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Seasonal Influenza Vaccines

  • ID: 4335315
  • Report
  • October 2020
  • Region: Global
  • 51 Pages
  • Datamonitor Healthcare
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Global Vaccination Rates Remain Lower than the Levels Recommended by the World Health Organization
Latest Key Takeaways

The seasonal influenza vaccines market in the US, Japan, and five major European markets (France, Germany, Italy, Spain, and the UK) is expected to continue to expand over the next 10 years, largely due to the continued uptake of premium-priced vaccines in the elderly subgroup, including quadrivalent forms of Fluzone High-Dose (HD) and Fluad, as well as the launch of the first-in-class adjuvanted nanoparticle vaccine, NanoFlu. Further to this, an aging population in the US, Japan, five major European markets, and other developed countries will increase the number of patients in the ≥65 years age group, where coverage rates are higher. Additionally, the COVID-19 pandemic has prompted an unexpected surge in demand for influenza vaccines due to heightened public awareness of the threat posed by respiratory viruses to the elderly and those with co-morbidities, as well as the potential burden on healthcare services of coinciding COVID and influenza waves.

Three major manufacturers dominate the seasonal influenza vaccines market, namely GlaxoSmithKline, Seqirus, and Sanofi, with 2019 vaccines sales of $684m, $799m, and $2,144m, respectively. Each company saw increased sales in 2018 and 2019, with GlaxoSmithKline (Fluarix and Flulaval), Sanofi (Fluzone, Fluzone HD, Vaxigrip, and Flublok), and Seqirus (Afluria, Agrippal, Fluad, and Flucelvax) growing by 3%, 7%, and 19%, respectively. Additionally, AstraZeneca is a minor player in the market with only one marketed vaccine, FluMist QIV, which has struggled since negative CHMP recommendations in the 2016/17 and 2017/18 seasons, as well as manufacturing issues in the 2019/20 season.

Vaccines produced by the traditional egg-based method including Afluria/Agrippal (CSL), Fluarix/Flulaval (GlaxoSmithKline), and Fluzone/Vaxigrip (Sanofi) collectively hold the greatest share of the seasonal influenza market and are primarily used outside of the lucrative elderly subgroup, where other vaccines that have demonstrated superior effectiveness to standard dose inactivated vaccines (Fluzone HD, Fluad, Flucelvax, and Flublok) have been gaining increasing uptake in recent years. As there is no differentiation between the standard dose inactivated vaccines with regard to effectiveness or safety, uptake is primarily based on marketing and manufacturing capabilities, as well as competitive tendering processes. Egg-based vaccines have the disadvantage of long production timelines, and the viral HA antigens are prone to mutations during the egg-based replication process. On the other hand, recombinant or cell-based vaccines have faster production timelines and a reduced risk of HA mutations, leading to potentially superior protection.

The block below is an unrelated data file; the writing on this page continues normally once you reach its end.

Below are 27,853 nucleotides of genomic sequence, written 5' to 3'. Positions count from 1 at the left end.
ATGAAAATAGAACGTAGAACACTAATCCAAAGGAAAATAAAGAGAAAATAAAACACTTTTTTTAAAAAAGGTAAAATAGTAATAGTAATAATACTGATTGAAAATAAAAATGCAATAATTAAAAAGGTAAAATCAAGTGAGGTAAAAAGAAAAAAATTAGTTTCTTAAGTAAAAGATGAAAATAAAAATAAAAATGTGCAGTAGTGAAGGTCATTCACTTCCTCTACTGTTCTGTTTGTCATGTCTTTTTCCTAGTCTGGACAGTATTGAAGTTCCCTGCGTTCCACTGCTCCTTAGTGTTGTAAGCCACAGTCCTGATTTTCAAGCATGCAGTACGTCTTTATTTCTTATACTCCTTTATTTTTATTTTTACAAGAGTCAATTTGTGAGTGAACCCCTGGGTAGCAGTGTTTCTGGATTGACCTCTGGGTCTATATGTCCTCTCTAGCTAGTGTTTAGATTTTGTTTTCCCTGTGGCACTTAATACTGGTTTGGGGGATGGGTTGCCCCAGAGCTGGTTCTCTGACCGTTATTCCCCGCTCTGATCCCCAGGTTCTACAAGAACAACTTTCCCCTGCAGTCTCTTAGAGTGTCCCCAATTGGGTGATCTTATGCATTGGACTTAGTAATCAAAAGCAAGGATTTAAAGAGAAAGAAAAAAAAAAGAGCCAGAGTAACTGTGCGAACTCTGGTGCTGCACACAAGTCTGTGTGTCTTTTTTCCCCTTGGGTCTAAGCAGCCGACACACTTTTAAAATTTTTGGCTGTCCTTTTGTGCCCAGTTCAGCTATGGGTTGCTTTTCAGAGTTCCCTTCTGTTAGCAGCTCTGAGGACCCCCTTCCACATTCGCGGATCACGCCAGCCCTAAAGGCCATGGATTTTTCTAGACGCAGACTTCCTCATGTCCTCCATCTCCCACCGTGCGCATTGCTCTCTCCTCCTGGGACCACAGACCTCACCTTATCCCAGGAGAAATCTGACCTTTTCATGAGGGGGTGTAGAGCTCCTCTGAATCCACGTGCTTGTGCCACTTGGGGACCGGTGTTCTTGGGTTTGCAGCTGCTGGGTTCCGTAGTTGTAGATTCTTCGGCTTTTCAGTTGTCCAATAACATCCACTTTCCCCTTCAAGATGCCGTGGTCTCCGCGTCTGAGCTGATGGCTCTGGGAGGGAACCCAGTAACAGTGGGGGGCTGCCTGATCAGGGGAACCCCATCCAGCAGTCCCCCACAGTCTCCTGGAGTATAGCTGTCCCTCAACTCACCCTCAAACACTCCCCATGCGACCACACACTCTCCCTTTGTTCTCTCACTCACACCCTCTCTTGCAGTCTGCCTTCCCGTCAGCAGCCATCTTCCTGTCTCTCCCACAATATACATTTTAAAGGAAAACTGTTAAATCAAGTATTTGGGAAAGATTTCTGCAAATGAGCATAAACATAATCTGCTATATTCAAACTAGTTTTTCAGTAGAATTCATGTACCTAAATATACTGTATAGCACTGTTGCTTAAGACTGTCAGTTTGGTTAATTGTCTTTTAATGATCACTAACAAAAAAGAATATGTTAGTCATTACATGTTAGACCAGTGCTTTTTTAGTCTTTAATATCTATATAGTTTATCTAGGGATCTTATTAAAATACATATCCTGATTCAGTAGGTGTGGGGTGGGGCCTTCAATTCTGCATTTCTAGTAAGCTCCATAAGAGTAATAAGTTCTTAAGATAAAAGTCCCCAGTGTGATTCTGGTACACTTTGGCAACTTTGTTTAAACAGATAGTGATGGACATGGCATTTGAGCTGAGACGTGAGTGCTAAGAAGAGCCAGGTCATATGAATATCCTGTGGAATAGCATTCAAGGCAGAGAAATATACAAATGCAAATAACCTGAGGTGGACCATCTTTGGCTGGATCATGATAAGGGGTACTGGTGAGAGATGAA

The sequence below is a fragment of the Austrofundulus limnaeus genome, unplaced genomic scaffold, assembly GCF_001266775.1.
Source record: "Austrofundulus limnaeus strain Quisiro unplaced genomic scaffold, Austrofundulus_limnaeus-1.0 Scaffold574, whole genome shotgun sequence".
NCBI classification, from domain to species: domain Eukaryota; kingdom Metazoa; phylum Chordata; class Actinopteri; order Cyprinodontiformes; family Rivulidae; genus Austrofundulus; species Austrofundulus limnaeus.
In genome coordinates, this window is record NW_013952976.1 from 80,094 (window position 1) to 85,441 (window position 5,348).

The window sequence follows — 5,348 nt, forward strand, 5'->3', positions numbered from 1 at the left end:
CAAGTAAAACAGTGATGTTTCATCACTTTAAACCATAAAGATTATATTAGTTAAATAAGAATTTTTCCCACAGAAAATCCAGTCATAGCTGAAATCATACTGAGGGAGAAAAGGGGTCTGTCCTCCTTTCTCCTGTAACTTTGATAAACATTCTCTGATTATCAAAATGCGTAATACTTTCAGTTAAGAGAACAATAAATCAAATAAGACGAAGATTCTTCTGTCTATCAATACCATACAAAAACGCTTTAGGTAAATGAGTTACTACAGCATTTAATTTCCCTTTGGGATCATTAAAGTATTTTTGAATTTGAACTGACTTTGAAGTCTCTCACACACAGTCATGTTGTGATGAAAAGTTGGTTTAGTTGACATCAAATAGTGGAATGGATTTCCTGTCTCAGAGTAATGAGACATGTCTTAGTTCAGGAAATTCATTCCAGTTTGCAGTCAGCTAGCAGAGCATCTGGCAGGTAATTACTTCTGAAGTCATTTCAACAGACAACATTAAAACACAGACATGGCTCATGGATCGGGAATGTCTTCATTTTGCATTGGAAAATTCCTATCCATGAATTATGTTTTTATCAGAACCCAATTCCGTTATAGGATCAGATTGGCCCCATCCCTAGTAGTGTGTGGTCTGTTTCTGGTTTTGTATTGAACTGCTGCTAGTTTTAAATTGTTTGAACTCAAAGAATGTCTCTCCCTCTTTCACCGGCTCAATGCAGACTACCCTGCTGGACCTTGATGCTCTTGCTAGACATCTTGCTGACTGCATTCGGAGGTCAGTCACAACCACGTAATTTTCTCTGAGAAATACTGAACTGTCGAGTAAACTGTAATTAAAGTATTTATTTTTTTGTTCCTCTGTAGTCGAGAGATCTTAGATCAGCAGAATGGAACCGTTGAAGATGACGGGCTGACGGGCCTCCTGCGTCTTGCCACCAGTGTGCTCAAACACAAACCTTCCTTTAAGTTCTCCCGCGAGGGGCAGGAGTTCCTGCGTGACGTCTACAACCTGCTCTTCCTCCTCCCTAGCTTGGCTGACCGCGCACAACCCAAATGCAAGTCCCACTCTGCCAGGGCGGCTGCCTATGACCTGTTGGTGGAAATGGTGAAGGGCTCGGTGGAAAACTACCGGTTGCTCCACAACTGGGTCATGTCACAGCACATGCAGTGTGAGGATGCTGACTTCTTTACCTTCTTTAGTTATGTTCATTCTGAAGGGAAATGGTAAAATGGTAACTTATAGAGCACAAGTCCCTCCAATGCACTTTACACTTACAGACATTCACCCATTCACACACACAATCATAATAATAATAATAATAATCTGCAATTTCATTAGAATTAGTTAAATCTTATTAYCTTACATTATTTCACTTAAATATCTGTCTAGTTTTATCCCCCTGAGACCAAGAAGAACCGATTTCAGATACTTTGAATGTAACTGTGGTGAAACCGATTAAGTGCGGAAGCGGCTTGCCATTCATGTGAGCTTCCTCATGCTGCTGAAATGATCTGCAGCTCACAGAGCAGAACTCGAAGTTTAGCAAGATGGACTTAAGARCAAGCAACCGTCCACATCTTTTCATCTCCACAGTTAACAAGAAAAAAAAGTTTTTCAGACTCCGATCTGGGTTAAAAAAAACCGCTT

There are two non-egg-based vaccines on the market, Sanofi’s recombinant HA protein vaccine Flublok QIV, and Seqirus’s cell-based vaccine Flucelvax QIV, with the latter having the benefit of a broader label in the US (individuals aged ≥4 years versus aged ≥18 years for Flublok). There is growing evidence that Flublok’s and Flucelvax’s egg-free production process (and subsequent lack of egg-based mutations that can lead to the produced HA antigens differing from those of circulating strains) results in superior real-world effectiveness compared to inactivated egg-based vaccines, particularly in the elderly where vaccine effectiveness is suboptimal. Both Flucelvax QIV and Flublok QIV are expected to experience sales growth following anticipated regulatory approvals in the EU in Q4 2020. Approval of Flublok QIV in the EU will allow the vaccine to compete against Flucelvax QIV, Fluad QIV, and Sanofi’s own Efluelda QIV in the elderly segment from the 2021/22 season, where all vaccines have shown evidence of increased effectiveness compared to standard dose inactivated vaccines.

The 2020 EU approvals of CSL’s Fluad QIV and Sanofi’s Fluzone HD QIV mark significant opportunities for both manufacturers. Within Europe, Fluad possesses first-to-market advantage and benefits from a preferential recommendation for use in the elderly in the UK. Historical manufacturing capacity issues prevented Sanofi from marketing Fluzone HD outside of the US, but after investing in increasing its manufacturing capacity, Sanofi has now decided to market the vaccine in additional regions including Europe, posing a significant threat to Fluad’s European dominance of the elderly segment. Given the lack of head-to-head trials comparing Fluad and Fluzone HD, competitive pricing will be paramount for Fluad to maintain its market share.